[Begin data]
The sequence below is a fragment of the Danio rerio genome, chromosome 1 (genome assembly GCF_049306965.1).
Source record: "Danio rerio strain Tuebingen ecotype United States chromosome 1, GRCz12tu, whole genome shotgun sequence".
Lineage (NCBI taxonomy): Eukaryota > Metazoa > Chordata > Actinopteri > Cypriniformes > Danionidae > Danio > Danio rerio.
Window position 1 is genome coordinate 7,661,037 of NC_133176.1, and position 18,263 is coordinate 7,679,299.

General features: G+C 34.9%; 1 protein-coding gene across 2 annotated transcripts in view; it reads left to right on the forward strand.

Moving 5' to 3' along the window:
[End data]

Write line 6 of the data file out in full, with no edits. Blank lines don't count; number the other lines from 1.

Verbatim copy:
Moving 5' to 3' along the window: